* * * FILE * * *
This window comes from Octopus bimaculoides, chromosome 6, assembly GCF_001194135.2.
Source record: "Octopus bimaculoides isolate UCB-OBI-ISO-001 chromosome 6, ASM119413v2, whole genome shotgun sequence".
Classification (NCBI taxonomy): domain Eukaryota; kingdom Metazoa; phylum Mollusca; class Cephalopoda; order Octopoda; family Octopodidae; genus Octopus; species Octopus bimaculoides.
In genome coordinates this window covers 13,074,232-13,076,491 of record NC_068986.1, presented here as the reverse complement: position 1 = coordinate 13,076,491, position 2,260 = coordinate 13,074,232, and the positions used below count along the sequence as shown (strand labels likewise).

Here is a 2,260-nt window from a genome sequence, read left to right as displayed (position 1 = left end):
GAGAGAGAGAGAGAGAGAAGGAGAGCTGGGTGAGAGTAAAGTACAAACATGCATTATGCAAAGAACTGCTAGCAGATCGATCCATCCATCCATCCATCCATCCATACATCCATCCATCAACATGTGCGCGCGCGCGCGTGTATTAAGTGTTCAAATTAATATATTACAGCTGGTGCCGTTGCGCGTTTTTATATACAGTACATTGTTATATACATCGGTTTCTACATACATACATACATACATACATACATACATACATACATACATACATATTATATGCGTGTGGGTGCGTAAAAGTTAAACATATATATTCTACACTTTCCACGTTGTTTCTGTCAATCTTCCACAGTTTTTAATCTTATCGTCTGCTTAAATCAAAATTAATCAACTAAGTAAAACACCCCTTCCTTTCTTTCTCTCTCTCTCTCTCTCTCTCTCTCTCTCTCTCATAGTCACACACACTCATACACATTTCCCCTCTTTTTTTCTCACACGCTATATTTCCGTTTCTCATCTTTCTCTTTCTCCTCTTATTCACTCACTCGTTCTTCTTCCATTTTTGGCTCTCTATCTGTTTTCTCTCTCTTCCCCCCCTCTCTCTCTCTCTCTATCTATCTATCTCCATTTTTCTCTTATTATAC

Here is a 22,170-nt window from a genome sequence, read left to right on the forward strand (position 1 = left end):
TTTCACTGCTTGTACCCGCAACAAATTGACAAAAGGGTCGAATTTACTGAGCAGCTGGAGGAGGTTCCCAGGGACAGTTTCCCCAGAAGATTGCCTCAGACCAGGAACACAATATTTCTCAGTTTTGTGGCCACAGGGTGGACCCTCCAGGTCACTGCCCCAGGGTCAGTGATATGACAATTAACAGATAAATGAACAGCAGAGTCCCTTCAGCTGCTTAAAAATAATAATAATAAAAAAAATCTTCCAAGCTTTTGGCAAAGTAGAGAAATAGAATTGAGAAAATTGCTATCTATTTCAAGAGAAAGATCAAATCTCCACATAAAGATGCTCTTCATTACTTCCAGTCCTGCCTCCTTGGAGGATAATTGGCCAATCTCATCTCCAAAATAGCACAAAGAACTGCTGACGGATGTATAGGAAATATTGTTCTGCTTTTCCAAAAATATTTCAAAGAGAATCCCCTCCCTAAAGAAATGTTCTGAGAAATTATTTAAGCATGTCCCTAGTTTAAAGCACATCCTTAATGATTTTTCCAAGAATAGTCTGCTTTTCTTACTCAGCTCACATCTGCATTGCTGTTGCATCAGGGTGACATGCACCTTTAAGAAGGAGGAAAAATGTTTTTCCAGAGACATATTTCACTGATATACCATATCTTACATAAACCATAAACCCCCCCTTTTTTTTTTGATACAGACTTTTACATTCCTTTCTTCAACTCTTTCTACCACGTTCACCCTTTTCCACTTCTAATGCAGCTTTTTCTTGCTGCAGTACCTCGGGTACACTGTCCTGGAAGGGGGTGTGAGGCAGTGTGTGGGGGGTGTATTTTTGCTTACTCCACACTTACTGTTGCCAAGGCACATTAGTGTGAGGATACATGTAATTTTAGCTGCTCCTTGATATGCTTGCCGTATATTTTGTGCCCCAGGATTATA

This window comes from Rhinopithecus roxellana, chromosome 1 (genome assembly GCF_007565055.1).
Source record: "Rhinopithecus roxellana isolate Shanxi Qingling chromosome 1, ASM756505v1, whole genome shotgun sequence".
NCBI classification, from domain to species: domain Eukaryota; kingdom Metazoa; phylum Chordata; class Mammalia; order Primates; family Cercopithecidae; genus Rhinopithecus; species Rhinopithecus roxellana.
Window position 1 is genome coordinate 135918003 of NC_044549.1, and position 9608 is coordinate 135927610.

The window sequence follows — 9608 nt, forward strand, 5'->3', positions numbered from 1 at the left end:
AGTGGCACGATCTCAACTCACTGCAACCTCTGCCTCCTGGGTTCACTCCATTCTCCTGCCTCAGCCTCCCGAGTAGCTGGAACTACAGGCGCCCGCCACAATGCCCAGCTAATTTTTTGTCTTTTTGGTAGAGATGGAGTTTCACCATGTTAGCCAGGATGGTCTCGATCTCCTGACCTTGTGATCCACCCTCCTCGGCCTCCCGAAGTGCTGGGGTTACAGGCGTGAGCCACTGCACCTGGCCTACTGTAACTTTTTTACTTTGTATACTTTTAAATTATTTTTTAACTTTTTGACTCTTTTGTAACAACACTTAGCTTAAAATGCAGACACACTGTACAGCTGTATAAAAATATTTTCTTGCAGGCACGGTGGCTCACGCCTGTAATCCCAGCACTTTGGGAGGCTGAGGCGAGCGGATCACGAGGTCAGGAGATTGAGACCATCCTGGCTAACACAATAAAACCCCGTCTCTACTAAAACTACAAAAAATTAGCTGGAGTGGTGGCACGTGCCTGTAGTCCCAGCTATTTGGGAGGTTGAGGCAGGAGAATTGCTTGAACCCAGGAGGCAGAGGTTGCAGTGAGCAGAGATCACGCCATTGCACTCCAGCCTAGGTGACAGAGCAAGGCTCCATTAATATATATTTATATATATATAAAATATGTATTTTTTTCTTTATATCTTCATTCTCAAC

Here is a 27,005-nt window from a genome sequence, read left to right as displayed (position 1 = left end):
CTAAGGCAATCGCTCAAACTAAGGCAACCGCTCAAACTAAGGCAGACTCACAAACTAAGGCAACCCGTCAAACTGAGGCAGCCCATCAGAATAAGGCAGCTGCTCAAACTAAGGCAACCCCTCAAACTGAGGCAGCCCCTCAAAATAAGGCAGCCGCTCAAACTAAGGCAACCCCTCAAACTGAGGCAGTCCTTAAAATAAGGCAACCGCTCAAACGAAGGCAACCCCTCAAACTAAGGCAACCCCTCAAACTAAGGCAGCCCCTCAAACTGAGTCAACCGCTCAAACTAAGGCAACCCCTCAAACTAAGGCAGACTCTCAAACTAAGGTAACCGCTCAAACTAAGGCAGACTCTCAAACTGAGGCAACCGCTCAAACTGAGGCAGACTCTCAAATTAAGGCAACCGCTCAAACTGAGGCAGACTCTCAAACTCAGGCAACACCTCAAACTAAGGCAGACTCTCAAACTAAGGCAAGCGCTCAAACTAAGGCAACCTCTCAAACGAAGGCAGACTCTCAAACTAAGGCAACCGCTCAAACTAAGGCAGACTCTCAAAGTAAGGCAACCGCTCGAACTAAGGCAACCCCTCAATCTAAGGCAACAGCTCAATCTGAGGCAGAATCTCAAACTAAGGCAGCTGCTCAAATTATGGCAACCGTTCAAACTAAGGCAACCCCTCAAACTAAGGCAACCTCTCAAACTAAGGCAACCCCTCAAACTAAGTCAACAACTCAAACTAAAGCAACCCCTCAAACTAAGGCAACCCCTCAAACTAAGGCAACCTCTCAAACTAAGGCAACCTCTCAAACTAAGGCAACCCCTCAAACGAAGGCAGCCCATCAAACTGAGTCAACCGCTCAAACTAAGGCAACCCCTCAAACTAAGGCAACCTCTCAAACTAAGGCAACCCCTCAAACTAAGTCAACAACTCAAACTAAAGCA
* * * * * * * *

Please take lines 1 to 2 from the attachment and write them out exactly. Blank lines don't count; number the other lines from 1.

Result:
This window comes from Octopus bimaculoides, chromosome 6, assembly GCF_001194135.2.
Source record: "Octopus bimaculoides isolate UCB-OBI-ISO-001 chromosome 6, ASM119413v2, whole genome shotgun sequence".